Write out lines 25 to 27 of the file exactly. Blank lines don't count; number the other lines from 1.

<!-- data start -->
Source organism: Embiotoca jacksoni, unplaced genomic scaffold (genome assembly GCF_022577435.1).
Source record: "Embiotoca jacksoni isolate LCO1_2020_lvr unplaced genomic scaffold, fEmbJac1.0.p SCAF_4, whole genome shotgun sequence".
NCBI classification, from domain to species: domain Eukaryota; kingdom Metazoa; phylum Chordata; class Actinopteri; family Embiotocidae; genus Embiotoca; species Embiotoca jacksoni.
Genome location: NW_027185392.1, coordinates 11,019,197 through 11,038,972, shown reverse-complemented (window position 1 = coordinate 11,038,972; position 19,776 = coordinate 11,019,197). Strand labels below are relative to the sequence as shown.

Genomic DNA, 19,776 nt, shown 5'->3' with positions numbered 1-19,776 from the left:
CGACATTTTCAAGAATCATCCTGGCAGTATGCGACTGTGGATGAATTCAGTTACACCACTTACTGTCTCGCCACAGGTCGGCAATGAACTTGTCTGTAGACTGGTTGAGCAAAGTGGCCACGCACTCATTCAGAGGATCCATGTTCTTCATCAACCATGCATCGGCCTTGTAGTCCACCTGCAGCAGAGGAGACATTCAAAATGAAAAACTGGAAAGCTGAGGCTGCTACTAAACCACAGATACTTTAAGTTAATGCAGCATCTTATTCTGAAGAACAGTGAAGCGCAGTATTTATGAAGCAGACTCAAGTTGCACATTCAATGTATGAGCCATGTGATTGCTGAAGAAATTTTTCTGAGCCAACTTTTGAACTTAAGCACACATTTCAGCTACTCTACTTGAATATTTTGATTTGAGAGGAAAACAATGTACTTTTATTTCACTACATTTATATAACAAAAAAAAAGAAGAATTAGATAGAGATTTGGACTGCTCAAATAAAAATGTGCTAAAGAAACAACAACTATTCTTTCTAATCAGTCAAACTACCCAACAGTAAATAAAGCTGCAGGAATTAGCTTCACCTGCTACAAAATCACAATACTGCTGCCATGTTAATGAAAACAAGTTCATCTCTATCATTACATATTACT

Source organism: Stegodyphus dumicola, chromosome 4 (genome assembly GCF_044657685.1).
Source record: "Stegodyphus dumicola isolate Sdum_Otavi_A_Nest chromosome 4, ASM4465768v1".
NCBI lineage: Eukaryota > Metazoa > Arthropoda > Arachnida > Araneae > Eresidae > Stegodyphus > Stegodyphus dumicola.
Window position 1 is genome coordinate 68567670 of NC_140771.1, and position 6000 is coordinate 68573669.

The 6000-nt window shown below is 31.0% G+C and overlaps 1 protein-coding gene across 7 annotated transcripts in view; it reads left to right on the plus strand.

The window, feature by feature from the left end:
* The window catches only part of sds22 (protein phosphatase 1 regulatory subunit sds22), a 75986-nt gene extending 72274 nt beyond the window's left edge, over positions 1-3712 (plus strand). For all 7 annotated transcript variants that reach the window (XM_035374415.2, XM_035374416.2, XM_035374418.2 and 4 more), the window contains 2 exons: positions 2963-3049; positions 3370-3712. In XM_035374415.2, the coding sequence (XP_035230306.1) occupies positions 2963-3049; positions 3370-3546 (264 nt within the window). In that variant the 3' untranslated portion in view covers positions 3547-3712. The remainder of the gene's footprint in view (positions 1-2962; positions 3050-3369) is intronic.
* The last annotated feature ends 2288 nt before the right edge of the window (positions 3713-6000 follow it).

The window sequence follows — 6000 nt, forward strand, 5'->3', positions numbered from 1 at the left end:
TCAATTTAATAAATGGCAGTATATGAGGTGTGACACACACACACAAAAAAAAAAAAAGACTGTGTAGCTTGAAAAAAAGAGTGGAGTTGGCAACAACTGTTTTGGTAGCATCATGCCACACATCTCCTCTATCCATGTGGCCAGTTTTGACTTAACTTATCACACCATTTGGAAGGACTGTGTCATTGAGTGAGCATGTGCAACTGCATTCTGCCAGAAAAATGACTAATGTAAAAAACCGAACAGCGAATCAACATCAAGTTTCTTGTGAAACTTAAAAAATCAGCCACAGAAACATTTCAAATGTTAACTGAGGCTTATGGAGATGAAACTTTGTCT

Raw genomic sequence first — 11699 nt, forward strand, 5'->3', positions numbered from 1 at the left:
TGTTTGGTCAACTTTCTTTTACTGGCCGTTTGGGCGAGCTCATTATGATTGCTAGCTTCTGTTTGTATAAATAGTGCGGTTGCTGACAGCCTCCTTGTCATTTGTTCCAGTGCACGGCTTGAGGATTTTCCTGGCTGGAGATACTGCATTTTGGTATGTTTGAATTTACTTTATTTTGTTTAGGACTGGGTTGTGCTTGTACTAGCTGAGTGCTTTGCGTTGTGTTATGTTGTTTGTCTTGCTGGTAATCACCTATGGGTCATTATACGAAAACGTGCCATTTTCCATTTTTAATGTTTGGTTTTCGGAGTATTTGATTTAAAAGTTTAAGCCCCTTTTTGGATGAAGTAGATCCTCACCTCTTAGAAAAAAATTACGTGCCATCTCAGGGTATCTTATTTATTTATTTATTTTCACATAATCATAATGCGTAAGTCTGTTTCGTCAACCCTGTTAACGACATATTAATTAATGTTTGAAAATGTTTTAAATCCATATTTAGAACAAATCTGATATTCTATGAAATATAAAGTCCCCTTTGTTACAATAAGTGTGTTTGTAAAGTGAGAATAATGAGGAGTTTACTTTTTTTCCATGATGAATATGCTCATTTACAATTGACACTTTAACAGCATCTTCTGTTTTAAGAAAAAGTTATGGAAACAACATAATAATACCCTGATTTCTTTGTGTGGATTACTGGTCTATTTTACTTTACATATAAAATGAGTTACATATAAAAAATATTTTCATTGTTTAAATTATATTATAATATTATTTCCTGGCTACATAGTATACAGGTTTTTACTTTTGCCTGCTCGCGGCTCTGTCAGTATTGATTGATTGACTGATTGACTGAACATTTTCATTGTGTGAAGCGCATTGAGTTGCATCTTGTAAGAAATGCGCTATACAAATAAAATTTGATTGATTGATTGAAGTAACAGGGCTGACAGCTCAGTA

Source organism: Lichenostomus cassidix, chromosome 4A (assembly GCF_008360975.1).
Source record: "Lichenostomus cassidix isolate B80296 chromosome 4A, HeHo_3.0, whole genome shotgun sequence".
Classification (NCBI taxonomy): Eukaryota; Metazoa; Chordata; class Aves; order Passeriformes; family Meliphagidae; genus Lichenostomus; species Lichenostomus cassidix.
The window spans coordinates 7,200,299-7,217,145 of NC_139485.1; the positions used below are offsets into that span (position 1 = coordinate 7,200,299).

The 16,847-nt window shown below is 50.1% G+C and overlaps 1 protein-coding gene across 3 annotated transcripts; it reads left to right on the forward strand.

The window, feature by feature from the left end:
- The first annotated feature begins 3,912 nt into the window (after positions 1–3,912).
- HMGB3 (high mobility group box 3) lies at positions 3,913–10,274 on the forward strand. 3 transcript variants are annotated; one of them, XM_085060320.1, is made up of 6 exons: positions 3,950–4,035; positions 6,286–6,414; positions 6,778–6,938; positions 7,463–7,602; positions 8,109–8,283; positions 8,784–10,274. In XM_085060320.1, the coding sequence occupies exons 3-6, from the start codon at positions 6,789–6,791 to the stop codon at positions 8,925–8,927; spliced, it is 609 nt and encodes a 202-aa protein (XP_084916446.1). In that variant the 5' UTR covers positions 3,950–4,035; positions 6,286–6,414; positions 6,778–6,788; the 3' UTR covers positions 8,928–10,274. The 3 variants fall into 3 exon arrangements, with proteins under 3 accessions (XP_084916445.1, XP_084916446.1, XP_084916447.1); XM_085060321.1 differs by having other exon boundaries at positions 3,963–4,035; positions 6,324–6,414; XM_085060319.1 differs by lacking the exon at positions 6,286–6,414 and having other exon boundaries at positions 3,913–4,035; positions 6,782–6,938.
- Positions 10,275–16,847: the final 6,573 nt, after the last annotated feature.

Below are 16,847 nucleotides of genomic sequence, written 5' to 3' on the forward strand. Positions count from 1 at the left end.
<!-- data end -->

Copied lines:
- The first annotated feature begins 3,912 nt into the window (after positions 1–3,912).
- HMGB3 (high mobility group box 3) lies at positions 3,913–10,274 on the forward strand. 3 transcript variants are annotated; one of them, XM_085060320.1, is made up of 6 exons: positions 3,950–4,035; positions 6,286–6,414; positions 6,778–6,938; positions 7,463–7,602; positions 8,109–8,283; positions 8,784–10,274. In XM_085060320.1, the coding sequence occupies exons 3-6, from the start codon at positions 6,789–6,791 to the stop codon at positions 8,925–8,927; spliced, it is 609 nt and encodes a 202-aa protein (XP_084916446.1). In that variant the 5' UTR covers positions 3,950–4,035; positions 6,286–6,414; positions 6,778–6,788; the 3' UTR covers positions 8,928–10,274. The 3 variants fall into 3 exon arrangements, with proteins under 3 accessions (XP_084916445.1, XP_084916446.1, XP_084916447.1); XM_085060321.1 differs by having other exon boundaries at positions 3,963–4,035; positions 6,324–6,414; XM_085060319.1 differs by lacking the exon at positions 6,286–6,414 and having other exon boundaries at positions 3,913–4,035; positions 6,782–6,938.
- Positions 10,275–16,847: the final 6,573 nt, after the last annotated feature.